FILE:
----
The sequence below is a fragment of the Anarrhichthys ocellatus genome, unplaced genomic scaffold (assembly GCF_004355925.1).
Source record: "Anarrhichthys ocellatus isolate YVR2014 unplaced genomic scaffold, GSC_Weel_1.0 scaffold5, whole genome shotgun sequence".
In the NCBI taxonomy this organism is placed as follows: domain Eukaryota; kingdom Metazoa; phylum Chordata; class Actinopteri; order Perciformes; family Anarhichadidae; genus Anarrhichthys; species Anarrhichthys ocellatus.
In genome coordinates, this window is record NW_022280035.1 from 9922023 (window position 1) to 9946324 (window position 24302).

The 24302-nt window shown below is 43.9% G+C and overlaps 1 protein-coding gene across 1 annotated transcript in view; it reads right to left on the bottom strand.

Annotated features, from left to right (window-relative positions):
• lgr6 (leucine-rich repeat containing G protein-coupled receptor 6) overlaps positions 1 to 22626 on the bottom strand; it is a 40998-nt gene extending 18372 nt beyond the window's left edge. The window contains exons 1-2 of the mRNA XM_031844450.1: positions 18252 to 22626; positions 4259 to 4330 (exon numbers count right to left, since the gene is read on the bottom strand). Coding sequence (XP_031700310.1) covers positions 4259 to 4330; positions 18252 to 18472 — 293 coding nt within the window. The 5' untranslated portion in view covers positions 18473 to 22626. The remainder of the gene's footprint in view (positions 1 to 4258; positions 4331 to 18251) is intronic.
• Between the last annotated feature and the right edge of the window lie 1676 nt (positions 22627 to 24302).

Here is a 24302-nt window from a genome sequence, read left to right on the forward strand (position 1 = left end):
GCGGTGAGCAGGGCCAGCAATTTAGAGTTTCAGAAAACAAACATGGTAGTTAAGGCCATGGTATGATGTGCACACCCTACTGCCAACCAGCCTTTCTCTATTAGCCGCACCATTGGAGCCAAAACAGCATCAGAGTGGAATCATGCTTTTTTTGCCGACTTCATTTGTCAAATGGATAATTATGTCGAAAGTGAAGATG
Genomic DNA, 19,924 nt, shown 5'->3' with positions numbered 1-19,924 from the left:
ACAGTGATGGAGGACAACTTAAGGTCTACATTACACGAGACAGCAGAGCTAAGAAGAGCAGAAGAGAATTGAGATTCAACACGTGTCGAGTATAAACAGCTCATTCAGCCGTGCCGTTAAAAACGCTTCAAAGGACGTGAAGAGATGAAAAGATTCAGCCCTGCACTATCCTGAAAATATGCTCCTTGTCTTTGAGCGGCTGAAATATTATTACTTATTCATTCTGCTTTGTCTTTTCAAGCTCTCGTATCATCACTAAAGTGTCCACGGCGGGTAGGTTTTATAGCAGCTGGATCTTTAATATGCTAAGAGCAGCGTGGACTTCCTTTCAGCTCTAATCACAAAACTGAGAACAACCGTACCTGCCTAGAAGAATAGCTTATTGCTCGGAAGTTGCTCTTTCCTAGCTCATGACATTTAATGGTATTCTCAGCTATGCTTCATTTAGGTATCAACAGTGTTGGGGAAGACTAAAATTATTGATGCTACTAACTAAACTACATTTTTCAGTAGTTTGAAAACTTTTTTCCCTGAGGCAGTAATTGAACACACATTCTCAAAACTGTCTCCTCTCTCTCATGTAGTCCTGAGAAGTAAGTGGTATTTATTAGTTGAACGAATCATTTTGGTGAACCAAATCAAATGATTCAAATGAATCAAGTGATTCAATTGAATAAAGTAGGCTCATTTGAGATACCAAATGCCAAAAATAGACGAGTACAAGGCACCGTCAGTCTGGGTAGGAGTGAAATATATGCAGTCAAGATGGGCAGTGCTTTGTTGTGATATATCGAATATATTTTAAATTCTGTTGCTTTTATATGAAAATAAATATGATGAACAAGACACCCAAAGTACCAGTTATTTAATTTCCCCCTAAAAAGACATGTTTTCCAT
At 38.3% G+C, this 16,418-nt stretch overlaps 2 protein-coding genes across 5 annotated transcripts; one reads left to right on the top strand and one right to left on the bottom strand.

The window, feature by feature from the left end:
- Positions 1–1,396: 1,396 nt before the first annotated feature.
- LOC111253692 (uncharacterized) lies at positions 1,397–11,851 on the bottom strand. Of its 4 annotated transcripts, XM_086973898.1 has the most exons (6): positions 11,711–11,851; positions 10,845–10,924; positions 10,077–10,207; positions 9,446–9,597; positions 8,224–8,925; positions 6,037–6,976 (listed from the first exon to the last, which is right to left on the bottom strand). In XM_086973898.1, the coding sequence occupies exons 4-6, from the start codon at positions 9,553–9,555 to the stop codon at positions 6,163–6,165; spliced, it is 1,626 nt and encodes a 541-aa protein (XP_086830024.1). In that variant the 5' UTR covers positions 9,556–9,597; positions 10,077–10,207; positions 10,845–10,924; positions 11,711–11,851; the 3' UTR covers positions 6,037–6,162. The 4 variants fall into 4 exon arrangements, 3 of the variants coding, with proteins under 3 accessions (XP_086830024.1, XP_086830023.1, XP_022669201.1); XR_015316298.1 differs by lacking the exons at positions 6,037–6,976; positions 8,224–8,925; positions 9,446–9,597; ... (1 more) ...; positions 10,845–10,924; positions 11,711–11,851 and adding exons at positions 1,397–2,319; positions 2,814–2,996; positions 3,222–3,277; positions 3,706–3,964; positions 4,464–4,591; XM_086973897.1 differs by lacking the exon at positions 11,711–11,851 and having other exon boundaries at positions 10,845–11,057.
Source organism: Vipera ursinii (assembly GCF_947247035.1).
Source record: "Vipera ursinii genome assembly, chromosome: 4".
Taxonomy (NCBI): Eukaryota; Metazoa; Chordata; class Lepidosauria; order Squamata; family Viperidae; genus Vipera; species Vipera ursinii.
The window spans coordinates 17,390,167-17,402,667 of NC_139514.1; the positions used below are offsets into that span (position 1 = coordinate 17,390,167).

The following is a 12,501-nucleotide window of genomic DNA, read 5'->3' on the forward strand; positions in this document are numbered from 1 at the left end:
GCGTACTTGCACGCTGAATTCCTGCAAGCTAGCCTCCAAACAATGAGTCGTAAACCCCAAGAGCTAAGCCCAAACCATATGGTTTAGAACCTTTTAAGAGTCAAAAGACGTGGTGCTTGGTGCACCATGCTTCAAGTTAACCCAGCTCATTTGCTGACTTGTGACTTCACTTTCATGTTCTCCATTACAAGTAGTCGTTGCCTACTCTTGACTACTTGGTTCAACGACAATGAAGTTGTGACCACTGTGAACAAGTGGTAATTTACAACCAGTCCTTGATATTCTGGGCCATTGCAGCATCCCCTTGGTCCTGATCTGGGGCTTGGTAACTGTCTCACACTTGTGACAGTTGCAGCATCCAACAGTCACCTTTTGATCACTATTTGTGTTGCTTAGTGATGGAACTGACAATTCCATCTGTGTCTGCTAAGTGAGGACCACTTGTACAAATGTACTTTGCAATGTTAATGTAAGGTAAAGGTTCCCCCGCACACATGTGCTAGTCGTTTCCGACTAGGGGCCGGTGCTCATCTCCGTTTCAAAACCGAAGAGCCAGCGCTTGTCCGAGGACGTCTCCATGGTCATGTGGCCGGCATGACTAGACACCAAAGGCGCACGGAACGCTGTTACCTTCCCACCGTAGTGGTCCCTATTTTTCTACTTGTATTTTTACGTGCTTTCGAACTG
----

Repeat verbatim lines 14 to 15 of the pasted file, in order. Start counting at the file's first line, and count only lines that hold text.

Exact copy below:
The window, feature by feature from the left end:
- Positions 1–1,396: 1,396 nt before the first annotated feature.